Troubled Waters: Discussion with Gulfport Community Organizer Bishop Anthony Thompson
Bishop Anthony Thompson is executive director of the Kingdom Community Development Corporation, and a member of the Coalition of African American Communities (COAAC). He recently spoke with Bridge The Gulf and the Institute for Southern Studies for the report Troubled Waters: Two Years After the BP Oil Disaster, a Struggling Gulf Coast Calls for National Leadership for Recovery. Bishop Thompson shared with us his thoughts around adapting to change in Mississippi Gulf communities, reaching the youth, and making sure there is a table for them where policy decisions are being made.
Bridge the Gulf / Institute for Southern Studies: Describe the Gulfport community?
Bishop Anthony Thompson: Well, I think Gulfport and the Mississippi Gulf Coast was one of the best kept secrets until Hurricane Katrina. New Orleans had a lot of attention after Hurricane Katrina, but there was not a lot of movement in Gulfport, there was not a lot of organizations in Gulfport. So the church and I, we started to do work. We were one of the first African American groups to go out and do volunteer work, cleaning up and working on houses in our community. That work has continued since then.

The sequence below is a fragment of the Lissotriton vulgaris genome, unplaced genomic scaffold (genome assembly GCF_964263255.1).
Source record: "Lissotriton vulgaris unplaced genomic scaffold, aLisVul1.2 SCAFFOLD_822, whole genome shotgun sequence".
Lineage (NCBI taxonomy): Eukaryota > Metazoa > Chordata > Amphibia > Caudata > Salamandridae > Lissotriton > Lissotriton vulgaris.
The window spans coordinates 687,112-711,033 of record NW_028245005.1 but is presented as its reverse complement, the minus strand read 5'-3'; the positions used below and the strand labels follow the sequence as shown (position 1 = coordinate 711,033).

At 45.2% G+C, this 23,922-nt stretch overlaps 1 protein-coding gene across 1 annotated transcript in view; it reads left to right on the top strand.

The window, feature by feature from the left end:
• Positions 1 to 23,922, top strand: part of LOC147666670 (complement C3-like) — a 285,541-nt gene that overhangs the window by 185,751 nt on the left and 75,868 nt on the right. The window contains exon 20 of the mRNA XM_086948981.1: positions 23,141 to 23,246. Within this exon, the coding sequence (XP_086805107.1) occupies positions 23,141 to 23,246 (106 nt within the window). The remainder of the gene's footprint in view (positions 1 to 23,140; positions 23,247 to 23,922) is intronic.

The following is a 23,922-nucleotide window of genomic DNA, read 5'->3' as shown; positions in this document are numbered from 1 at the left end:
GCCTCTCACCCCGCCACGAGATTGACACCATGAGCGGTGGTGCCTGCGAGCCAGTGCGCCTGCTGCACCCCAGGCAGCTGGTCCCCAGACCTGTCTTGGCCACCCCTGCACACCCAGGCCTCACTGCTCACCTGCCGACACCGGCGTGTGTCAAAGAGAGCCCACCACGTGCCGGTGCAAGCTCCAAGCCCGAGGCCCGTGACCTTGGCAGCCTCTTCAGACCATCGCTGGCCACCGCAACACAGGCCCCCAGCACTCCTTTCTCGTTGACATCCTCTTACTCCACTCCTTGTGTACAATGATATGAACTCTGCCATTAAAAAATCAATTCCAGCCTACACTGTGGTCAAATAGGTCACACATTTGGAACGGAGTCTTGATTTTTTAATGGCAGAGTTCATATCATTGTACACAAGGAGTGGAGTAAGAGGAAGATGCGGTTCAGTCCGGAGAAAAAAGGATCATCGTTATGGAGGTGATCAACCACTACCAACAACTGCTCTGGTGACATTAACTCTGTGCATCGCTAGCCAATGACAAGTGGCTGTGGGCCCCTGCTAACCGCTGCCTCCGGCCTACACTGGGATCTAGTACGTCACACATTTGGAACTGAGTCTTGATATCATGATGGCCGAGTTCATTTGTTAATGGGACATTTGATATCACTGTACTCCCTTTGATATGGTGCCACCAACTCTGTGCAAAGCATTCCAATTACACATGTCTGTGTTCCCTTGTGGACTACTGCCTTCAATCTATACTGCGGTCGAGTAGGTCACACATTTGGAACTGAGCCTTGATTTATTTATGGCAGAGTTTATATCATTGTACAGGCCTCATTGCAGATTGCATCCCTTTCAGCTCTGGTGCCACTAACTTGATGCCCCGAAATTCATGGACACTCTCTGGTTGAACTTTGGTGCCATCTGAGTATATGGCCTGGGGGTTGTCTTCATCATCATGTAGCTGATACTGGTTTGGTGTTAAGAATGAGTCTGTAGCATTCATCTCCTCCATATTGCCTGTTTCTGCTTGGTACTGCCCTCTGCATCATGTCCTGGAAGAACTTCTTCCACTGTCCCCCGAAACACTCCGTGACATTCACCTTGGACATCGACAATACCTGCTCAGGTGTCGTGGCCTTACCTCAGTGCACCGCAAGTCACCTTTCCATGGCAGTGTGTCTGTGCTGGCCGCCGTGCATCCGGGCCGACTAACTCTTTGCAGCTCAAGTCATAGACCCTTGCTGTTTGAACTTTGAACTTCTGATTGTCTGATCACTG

BTG / ISS: What’s changed in the past two to three years?
Thompson: The job situation has changed. There’s not a lot of physical labor. There’s more technology, and so we just have to begin to make that shift into the technical world. Things are beginning to shift a little bit and the way people do things are different.
Especially in the non-profit world, and in church and community and economic development, the way we do things has to change. And so the change is going to be good.
You know it’s kind of like this paradigm shift. We see it as finding the old and the new, and teaching them how to work together, and to make the change more comfortable, and so that’s what we work on most of all as Kingdom CDC and COAAC.